Human Immunodeficiency Virus (HIV) (cont.)
Mary D. Nettleman, MD, MS, MACP
Mary D. Nettleman, MD, MS, MACP is the Chair of the Department of Medicine at Michigan State University. She is a graduate of Vanderbilt Medical School, and completed her residency in Internal Medicine and a fellowship in Infectious Diseases at Indiana University.
Charles Patrick Davis, MD, PhD
Dr. Charles "Pat" Davis, MD, PhD, is a board certified Emergency Medicine doctor who currently practices as a consultant and staff member for hospitals. He has a PhD in Microbiology (UT at Austin), and the MD (Univ. Texas Medical Branch, Galveston). He is a Clinical Professor (retired) in the Division of Emergency Medicine, UT Health Science Center at San Antonio, and has been the Chief of Emergency Medicine at UT Medical Branch and at UTHSCSA with over 250 publications.
In this Article
- Human immunodeficiency virus (HIV) facts
- What is the human immunodeficiency virus?
- What is the history of HIV?
- What causes an HIV infection?
- What are the different stages of an HIV infection?
- What are risk factors for an HIV infection?
- What are HIV infection symptoms and signs?
- How do health-care professionals diagnose an HIV infection? What are the different types of HIV tests?
- What is the treatment for an HIV infection?
- What are complications of an HIV infection?
- What is the prognosis of an HIV infection?
- Is it possible to prevent the transmission of HIV?
- What research is being done on HIV?
- Are support groups available for people who are HIV positive?
- Where can people find more information on HIV?
- HIV-AIDS Rxlist FAQs
- Find a local Infectious Disease Specialist in your town
What are complications of an HIV infection?
Complications of HIV infection most often stem from impairment of the immune system, especially CD-4 lymphocyte-mediated immunity. As HIV enters stage 3, the immune impairment predisposes patients to AIDS-defining conditions such as infections and cancers. With effective treatment, many patients will not progress to stage 3 infection. There is increasing evidence of direct HIV effects on various end organs and indirect effects via HIV-associated inflammation. End-organ damage may occur at all stages of infection. Although ART is effective in prolonging life and reducing the risk of disease progression, all treatment regimens have side effects, which range from minor problems like fatigue to more serious problems like liver damage.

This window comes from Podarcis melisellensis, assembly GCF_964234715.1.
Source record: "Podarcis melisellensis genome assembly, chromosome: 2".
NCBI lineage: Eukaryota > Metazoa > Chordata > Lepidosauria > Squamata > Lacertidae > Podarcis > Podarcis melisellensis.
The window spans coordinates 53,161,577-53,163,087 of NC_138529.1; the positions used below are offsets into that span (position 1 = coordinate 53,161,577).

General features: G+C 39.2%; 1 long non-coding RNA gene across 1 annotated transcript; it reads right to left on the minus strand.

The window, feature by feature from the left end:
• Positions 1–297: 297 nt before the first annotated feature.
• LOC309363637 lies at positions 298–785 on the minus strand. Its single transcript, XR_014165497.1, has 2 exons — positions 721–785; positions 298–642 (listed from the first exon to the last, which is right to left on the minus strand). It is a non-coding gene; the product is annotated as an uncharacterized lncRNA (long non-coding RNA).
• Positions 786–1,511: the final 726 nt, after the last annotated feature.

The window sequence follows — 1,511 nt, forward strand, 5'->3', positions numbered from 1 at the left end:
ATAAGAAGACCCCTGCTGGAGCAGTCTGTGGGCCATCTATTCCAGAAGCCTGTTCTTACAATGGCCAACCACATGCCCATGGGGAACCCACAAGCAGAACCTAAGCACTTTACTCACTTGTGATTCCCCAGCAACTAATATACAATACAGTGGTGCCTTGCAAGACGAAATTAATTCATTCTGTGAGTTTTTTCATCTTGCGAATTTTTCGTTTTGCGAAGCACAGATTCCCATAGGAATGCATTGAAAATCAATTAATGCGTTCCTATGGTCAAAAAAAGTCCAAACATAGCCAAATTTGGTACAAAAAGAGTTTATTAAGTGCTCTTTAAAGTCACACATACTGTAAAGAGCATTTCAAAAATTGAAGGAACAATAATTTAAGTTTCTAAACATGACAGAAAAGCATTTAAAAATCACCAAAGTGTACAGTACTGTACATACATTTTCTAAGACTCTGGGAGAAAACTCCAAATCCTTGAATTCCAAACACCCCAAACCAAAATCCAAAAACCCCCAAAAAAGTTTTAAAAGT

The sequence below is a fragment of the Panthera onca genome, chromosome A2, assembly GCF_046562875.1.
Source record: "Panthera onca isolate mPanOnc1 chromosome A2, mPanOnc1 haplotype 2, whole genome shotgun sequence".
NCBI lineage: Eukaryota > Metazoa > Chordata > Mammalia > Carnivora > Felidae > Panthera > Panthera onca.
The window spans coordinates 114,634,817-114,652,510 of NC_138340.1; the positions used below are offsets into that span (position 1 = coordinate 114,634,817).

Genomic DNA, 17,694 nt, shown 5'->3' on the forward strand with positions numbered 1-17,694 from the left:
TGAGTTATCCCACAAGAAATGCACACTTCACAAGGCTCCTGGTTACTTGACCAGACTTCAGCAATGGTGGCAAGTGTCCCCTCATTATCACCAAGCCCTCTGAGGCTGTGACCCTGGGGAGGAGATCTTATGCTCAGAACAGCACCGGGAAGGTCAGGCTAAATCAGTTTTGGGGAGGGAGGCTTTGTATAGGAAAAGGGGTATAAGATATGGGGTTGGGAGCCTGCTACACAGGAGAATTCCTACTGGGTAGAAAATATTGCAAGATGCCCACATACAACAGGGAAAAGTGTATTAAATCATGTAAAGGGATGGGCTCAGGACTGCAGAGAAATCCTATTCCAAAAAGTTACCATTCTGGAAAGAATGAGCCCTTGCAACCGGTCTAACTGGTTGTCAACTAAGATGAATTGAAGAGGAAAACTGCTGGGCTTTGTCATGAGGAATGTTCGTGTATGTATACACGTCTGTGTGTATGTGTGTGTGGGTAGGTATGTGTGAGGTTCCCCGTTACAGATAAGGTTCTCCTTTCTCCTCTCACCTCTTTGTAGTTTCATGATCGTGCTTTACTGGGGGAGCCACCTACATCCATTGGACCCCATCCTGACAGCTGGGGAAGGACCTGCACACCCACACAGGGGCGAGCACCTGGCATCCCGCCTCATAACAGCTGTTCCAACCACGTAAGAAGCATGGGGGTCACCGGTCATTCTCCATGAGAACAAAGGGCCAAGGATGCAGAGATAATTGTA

What is the prognosis of an HIV infection?
Without treatment, HIV infection progresses to AIDS in approximately 10 years, with death following within three years after onset of AIDS. With appropriate treatment, a 20-year-old with HIV infection can expect to live to reach 71 years of age. This dramatic increase in life expectancy emphasizes the need for early diagnosis and treatment. Moreover, with newer treatment regimens and guidelines, there is every reason to think that life expectancy will continue to increase in patients who are able to receive appropriate treatment. There are some factors that decrease life expectancy, including use of illicit drugs and the coexistence of other conditions like chronic hepatitis.
Is it possible to prevent the transmission of HIV?
It's possible to prevent HIV transmission by eliminating sexual intercourse with an infected person and avoiding exposure to potentially contaminated body fluids. Unfortunately, many people with HIV do not know they are infected and inadvertently spread the virus. Treatment can reduce the amount of virus in semen and secretions, but it does not completely eliminate the risk of HIV transmission. A good rule for dating is to assume that sexual partners are infected unless known to be otherwise. Using condoms with every sexual encounter reduces the risk of infection, although it does not eliminate the risk because condoms may break or leak. Needle-exchange programs have reduced the risk of new infection in populations that use illicit drugs. As discussed above, mother-to-child transmission can be dramatically reduced by treating the infected mother during pregnancy, treating the baby at birth, and avoiding breastfeeding. Items that may be contaminated with blood, such as razors or toothbrushes, should not be shared.
Health-care workers who have had a needle stick or other exposure to HIV-contaminated blood should be evaluated to determine whether or not they should take medications as prophylaxis. The types of medicine and the duration of treatment are dependent on the degree of exposure.
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